This lesson is optional. The activities in this lesson plan are sometimes called “Fermi problems” after the famous physicist Enrico Fermi. A Fermi problem requires students to make a rough estimate for quantities that are difficult or impossible to measure directly. Often, they use rates and require several calculations with fractions and decimals, making them well-aligned to the course. Fermi problems are examples of mathematical modeling (MP4), because one must make simplifying assumptions, estimates, research, and decisions about which quantities are important and what mathematics to use. They also encourage students to attend to precision (MP6), because one must think carefully about how to appropriately report estimates and choose words carefully to describe the quantities.
In determining your exact age, the level of accuracy depends on how exact you know your moment of birth: to the day? the minute? the second? In determining the number of heartbeats in your lifetime, it is impossible to know the exact answer because we do not have access to all of the necessary information (and even if we did, the numbers involved are too large to count). In determining the number of hairs on your head, there is no method available other than counting, yet there are no tools to do this accurately. These two scenarios are far more difficult to estimate with the same degree of accuracy as your age. You can reliably determine your age within a day: it would be very difficult to estimate heartbeats or hairs with this level of accuracy.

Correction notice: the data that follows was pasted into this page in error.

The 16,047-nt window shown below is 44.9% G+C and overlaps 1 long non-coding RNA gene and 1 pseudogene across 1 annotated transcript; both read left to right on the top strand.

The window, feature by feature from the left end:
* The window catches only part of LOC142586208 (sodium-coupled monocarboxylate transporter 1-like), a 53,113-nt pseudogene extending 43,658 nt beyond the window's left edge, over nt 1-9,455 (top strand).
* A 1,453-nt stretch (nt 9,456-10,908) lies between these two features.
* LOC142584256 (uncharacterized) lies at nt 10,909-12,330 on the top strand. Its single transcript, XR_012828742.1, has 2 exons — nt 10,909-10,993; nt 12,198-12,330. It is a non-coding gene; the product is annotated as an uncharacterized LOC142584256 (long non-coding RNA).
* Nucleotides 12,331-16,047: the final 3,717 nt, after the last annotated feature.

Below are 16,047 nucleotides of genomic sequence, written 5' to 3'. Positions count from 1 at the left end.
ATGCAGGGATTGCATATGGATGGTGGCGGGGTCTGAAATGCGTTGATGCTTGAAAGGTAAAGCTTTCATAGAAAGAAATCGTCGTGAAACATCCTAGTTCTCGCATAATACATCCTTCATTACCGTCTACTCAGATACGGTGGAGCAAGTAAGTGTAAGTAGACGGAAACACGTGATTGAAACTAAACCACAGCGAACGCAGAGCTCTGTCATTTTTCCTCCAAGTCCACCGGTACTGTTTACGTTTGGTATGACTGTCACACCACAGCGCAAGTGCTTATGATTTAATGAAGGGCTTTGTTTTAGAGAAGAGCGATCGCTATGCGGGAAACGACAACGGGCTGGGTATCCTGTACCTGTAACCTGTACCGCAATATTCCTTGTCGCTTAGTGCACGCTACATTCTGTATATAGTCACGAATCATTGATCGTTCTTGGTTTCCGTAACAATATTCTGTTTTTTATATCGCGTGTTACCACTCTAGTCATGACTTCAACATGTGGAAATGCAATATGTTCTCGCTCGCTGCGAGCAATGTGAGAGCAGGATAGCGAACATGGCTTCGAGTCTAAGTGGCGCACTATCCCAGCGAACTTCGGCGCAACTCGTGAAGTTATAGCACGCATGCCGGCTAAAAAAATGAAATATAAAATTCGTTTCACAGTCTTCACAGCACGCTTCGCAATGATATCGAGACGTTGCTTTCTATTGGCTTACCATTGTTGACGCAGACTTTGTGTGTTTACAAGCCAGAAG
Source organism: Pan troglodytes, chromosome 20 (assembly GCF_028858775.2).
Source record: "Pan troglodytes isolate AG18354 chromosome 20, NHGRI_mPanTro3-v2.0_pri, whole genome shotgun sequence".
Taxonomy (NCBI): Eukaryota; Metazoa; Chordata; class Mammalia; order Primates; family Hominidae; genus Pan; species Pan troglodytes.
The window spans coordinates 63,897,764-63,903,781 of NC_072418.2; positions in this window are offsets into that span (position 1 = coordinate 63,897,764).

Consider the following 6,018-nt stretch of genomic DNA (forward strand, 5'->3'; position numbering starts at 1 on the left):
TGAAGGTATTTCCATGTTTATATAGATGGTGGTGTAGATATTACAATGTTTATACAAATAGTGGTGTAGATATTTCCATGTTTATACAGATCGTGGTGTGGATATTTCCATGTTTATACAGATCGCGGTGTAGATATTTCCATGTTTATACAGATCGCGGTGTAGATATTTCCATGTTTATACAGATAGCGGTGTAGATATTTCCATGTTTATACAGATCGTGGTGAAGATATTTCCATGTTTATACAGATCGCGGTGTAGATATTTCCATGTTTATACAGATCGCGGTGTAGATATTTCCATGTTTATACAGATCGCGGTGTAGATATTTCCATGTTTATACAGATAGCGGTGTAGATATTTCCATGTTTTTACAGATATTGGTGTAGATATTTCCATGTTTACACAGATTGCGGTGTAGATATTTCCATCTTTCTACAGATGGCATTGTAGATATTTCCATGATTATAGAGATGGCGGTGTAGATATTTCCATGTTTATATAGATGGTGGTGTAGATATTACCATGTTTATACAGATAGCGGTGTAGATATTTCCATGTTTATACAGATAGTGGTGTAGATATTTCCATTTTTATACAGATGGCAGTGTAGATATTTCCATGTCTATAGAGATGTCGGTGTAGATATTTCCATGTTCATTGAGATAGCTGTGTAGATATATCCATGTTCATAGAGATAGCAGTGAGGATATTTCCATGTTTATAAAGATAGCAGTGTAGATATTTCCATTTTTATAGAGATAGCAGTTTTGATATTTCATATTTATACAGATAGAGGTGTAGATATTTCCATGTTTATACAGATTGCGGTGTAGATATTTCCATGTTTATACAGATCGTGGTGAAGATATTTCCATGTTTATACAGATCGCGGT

Any of these tasks can stand on its own. Choose those that you have time for. It is likely that it would take more than a single day to do all of the tasks in this lesson. Make sure to leave plenty of time for discussion. Important topics of discussion should include why the quantities in question are difficult to measure and the level of precision we should use to record our estimates.
As with all lessons in this unit, all related standards have been addressed in prior units. This lesson provides an optional opportunity to go deeper and make connections between domains.
- Calculate a rough estimate for quantities that are difficult or impossible to measure directly and explain (orally) the reasoning.
- Choose an appropriate level of accuracy when reporting estimates of quantities.
- Make simplifying assumptions to solve problems about estimating quantities.
Let’s estimate some quantities.
During the A Heart Stoppingly Large Number activity, students have the option of measuring one another’s pulse rate. If measuring pulse rate, students will need access to stopwatches.
During the All Hairs on Your Head activity, students have the option of measuring their head. If measuring heads, students will need access to string and measuring tape marked in centimeters.